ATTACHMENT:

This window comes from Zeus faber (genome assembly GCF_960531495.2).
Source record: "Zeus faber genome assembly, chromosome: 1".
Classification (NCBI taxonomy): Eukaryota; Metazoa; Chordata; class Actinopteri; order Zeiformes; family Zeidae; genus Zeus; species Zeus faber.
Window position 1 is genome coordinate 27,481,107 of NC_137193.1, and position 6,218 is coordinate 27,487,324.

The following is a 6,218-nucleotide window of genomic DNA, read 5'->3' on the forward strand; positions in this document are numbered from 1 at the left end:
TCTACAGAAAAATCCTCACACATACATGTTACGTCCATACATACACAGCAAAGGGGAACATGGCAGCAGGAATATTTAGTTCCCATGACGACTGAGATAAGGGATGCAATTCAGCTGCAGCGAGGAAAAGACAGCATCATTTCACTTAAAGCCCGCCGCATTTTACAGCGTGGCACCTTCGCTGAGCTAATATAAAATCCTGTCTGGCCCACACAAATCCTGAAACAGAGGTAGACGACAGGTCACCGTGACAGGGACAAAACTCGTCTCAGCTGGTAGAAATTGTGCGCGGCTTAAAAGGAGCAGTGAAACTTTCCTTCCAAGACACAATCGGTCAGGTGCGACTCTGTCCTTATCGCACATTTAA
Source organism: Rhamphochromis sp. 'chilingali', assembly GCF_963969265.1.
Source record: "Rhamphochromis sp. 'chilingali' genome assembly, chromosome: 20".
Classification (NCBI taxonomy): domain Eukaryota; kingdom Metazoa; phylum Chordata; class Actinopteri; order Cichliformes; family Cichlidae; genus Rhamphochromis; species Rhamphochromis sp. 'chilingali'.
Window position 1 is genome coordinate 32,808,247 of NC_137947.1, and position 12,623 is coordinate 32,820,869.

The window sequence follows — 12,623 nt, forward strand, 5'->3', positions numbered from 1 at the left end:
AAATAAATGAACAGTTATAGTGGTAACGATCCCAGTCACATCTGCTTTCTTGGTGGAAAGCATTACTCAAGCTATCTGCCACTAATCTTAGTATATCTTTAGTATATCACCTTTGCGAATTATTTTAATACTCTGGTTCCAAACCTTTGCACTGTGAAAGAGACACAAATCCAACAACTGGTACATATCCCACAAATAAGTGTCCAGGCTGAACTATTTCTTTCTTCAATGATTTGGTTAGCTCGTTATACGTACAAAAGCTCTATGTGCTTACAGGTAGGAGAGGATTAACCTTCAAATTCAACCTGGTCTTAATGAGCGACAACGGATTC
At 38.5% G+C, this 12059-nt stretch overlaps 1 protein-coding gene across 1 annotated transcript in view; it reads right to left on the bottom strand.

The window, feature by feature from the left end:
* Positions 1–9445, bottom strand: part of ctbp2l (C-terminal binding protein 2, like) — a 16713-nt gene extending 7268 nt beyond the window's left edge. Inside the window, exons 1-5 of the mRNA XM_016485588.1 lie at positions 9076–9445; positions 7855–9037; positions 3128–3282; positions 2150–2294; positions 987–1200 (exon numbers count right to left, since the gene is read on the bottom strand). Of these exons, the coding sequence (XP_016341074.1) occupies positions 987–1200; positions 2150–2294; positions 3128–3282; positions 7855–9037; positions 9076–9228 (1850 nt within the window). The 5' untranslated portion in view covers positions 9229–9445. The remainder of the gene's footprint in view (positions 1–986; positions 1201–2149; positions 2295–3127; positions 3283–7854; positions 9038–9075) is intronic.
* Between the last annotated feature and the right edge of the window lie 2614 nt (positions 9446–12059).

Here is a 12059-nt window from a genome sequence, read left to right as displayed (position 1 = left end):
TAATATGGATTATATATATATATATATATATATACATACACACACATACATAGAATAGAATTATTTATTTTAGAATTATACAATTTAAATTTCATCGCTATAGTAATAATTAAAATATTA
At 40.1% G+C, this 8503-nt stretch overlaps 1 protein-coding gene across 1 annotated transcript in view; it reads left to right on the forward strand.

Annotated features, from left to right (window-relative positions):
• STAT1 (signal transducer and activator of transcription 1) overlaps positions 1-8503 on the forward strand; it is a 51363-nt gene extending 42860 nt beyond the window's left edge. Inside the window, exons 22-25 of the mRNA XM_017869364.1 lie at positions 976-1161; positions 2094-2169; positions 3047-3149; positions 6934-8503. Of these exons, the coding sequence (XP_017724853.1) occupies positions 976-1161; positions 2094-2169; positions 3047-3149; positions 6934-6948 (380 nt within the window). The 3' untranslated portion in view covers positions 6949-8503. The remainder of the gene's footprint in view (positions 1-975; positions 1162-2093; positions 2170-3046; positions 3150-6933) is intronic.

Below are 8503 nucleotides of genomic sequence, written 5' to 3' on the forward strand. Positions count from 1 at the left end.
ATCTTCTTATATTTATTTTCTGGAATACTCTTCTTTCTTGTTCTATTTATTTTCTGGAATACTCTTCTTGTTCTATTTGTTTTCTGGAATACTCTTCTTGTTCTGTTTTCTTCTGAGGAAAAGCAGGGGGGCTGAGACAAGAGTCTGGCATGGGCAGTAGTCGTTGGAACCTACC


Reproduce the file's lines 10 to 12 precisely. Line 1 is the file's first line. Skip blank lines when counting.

Window position 1 is genome coordinate 32,808,247 of NC_137947.1, and position 12,623 is coordinate 32,820,869.

The window sequence follows — 12,623 nt, forward strand, 5'->3', positions numbered from 1 at the left end:
AAATAAATGAACAGTTATAGTGGTAACGATCCCAGTCACATCTGCTTTCTTGGTGGAAAGCATTACTCAAGCTATCTGCCACTAATCTTAGTATATCTTTAGTATATCACCTTTGCGAATTATTTTAATACTCTGGTTCCAAACCTTTGCACTGTGAAAGAGACACAAATCCAACAACTGGTACATATCCCACAAATAAGTGTCCAGGCTGAACTATTTCTTTCTTCAATGATTTGGTTAGCTCGTTATACGTACAAAAGCTCTATGTGCTTACAGGTAGGAGAGGATTAACCTTCAAATTCAACCTGGTCTTAATGAGCGACAACGGATTC